Like Lowell said in another thread, it's these embellishments that often give the story a distinct voice and style (not his exact words, but more or less).

            So what I'm trying to say is that this kind of advice is good and bad at the same time. I think a writer needs to put aside everything he's been told and look at what he's written with honesty, and decide what works and what doesn't from his own experience reading it-and, of course, feedback from trusted readers.

            A gut may not be as fashionable as a six-pack, but it's the best tool a writer can have.
            That's a fair comment. And one that needs to be said. One should absolutely consider the value of characterization as much as any other aspect of telling a great story.

            But that scene in Pulp Fiction was neither boring nor slow-paced, it was compelling. Engaging. Just like his opening scene in Inglorious Basterds-- a 13 page dialogue scene would seem suicide for many, but not for Tarantino. It's just riveting.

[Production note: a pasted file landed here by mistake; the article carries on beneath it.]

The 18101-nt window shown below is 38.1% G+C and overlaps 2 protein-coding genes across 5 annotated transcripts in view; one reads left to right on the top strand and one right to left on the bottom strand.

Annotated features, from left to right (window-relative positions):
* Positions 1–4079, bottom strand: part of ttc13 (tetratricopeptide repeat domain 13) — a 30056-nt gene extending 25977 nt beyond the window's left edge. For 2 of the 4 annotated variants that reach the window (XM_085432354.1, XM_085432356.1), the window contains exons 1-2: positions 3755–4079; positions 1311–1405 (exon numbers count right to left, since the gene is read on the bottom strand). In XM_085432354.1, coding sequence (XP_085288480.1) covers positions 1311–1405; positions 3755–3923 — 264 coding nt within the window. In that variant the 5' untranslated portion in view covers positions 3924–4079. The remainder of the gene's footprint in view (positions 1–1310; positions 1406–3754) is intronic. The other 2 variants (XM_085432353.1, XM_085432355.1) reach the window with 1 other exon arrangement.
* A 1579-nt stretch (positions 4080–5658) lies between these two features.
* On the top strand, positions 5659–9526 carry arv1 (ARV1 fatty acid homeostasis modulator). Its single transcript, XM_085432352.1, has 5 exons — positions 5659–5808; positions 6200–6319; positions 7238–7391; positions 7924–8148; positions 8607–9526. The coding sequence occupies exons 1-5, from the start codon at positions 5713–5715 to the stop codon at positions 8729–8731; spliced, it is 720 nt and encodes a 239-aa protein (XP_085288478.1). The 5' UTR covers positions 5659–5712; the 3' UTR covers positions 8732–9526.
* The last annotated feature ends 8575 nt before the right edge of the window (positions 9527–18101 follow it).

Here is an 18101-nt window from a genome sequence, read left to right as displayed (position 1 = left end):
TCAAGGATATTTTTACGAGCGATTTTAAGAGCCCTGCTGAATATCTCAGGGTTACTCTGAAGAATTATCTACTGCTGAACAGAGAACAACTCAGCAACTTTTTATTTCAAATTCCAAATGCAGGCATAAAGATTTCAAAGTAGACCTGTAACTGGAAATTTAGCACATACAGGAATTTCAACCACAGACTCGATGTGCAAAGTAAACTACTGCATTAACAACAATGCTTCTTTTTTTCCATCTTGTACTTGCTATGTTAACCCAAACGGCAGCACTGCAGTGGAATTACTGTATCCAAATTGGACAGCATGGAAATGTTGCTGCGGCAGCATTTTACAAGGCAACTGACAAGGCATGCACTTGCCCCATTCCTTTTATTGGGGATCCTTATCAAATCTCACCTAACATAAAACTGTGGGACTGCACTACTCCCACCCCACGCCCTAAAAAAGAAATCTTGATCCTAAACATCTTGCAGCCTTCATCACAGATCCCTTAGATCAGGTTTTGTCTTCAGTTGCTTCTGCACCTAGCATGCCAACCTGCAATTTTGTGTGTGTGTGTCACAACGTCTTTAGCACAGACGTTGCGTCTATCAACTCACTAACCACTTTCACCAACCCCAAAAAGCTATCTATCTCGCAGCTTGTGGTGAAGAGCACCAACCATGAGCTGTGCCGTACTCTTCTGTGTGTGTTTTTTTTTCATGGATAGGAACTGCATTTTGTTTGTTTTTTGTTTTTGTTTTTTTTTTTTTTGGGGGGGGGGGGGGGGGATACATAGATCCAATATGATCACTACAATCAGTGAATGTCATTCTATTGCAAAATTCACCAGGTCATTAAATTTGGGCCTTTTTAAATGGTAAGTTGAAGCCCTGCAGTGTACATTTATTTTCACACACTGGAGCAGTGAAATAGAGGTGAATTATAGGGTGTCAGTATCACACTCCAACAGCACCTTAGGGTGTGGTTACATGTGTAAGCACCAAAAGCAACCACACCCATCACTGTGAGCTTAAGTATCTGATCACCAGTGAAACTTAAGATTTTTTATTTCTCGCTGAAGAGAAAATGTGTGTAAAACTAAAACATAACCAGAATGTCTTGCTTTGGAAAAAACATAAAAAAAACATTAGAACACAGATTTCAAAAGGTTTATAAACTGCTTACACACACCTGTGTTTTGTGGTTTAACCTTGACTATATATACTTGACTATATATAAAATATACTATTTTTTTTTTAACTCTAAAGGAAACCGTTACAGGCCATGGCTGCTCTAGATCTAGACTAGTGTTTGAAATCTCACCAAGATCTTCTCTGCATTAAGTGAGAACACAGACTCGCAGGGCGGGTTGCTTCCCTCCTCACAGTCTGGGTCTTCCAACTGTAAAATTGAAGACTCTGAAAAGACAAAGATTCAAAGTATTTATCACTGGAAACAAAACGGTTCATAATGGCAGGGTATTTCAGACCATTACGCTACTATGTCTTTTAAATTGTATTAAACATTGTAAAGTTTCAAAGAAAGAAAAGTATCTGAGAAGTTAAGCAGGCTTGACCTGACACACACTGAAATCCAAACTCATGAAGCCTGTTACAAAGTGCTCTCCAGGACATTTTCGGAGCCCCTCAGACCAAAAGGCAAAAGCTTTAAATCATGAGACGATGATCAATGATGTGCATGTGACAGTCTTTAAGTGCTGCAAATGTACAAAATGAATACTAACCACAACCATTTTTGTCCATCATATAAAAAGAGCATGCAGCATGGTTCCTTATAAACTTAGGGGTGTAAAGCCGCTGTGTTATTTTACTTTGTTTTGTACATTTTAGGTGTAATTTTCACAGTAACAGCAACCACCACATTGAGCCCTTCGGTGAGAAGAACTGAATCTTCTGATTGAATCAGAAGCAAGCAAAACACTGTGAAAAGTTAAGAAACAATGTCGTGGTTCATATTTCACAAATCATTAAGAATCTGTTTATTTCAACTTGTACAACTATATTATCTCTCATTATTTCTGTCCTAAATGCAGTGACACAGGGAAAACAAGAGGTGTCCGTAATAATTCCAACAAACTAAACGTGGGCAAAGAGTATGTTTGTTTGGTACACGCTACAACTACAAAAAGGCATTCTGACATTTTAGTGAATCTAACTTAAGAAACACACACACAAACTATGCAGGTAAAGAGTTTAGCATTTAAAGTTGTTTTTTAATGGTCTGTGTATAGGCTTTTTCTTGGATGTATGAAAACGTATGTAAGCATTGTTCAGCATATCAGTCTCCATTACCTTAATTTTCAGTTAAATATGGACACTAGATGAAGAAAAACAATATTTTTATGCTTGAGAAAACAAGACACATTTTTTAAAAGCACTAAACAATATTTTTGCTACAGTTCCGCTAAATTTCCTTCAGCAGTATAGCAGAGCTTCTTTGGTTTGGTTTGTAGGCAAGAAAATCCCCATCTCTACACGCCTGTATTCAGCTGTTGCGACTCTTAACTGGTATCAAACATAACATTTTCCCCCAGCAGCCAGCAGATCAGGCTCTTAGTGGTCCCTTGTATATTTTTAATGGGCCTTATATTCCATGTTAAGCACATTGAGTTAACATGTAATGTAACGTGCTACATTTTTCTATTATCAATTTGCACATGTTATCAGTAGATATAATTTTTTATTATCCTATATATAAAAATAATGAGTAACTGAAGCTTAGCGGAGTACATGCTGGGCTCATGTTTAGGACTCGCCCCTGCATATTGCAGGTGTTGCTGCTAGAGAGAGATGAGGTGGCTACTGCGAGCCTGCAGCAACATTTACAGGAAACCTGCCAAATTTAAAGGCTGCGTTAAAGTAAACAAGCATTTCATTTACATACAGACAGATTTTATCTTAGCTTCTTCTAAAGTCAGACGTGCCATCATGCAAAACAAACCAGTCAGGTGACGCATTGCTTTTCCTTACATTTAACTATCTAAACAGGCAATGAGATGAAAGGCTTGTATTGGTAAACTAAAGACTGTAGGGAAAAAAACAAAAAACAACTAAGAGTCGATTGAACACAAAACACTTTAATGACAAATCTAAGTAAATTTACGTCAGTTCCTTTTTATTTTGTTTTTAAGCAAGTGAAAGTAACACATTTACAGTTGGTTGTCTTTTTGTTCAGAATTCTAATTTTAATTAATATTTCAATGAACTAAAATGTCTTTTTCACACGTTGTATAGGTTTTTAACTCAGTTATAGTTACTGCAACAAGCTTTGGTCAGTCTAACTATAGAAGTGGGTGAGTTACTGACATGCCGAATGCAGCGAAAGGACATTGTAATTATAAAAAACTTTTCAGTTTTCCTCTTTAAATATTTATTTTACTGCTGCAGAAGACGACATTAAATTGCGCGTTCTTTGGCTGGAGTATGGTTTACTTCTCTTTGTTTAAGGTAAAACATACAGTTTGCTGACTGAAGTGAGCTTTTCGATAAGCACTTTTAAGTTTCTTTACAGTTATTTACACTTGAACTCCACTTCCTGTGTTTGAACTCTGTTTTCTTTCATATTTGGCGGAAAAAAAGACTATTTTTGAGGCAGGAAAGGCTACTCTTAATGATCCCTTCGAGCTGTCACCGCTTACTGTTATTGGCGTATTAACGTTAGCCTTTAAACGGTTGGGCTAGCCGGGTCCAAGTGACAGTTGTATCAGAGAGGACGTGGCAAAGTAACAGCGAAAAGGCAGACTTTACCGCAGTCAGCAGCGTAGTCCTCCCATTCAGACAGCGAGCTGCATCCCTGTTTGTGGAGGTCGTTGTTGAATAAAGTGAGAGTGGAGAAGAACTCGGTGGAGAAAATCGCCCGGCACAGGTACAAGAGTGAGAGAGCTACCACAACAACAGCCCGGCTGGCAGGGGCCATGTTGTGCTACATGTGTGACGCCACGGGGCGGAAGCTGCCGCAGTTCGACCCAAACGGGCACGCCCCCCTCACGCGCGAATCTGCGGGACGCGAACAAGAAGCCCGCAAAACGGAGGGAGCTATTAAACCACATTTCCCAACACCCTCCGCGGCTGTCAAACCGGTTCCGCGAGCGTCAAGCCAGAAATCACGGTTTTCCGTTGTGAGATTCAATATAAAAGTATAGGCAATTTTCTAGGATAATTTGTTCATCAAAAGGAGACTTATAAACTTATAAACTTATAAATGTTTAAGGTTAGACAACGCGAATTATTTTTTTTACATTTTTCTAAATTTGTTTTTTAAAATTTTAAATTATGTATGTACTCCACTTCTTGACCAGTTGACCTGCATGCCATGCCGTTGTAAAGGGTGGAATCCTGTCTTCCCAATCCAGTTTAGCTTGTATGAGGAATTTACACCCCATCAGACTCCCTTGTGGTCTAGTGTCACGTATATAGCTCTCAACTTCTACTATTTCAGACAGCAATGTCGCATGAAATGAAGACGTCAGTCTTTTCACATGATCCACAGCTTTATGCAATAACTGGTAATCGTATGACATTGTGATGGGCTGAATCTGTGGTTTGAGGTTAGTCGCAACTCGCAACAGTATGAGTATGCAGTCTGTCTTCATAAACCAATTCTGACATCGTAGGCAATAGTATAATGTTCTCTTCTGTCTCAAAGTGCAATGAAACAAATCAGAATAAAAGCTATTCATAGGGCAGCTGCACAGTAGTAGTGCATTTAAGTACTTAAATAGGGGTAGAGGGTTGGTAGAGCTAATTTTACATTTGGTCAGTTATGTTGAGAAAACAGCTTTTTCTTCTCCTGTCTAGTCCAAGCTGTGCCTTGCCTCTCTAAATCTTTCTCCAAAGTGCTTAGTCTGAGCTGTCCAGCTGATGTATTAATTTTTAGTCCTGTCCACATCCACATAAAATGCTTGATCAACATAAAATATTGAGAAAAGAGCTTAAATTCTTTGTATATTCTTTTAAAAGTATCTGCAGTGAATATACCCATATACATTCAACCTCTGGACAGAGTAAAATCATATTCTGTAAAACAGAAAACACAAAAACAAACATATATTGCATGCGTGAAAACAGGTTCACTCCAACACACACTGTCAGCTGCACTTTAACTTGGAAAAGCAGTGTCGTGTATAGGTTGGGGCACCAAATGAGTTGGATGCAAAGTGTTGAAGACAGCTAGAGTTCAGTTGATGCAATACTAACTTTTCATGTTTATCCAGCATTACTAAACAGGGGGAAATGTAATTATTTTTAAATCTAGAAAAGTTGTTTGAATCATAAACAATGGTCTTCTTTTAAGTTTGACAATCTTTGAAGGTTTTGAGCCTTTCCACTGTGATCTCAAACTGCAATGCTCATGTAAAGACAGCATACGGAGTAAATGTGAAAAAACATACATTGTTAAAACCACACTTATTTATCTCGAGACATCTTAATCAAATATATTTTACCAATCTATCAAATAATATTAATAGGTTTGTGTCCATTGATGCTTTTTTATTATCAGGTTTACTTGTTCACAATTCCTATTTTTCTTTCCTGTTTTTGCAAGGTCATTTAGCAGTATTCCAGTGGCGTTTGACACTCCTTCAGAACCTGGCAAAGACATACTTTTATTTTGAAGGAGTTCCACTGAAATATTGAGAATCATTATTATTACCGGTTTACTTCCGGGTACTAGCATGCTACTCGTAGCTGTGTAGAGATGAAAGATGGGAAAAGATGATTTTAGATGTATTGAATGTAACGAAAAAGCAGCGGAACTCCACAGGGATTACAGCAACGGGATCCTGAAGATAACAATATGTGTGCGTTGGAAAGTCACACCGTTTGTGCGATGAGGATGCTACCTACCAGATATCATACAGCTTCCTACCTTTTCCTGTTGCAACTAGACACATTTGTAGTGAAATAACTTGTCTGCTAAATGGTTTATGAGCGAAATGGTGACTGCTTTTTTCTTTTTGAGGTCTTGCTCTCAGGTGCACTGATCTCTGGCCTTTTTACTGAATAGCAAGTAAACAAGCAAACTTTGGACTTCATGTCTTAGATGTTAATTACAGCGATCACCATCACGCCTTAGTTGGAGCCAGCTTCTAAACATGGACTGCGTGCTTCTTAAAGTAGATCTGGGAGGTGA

And if you take out that opening conversation in Pulp Fiction, something detrimental does happen to the story-- the result is a far less entertaining film-- and that's not nothing, right?

            So, I guess, it would be better to say get rid of what is unnecessary to the story.
            Best,
            FA4
            "Reserving rights to comment and make changes."
            Hollywood producer

            Comment


            • #7
              Re: Slow-Paced Screenplay

              I do not know the nature of the Crime/Drama/Suspense story the OP mentions, but look for ways to make more visual things going on even if they are not 'action'.

              Are detectives going places and interviewing people? Make some more interesting choices about where...not simply the front doorstep of a generic house. Is the interviewee pre-occupied with a texting conversation instead of the detectives? Can the location be more unique? Can the players be more colorful characters and have more unusual occupations? Is there a Tesla in the driveway instead of a generic SUV? What makes the story different than similar tales....find that and re-iterate that difference.

              Comment


              • #8
                Re: Slow-Paced Screenplay

                Originally posted by bill the scholar View Post
                Hey, all. I need some advice or opinions.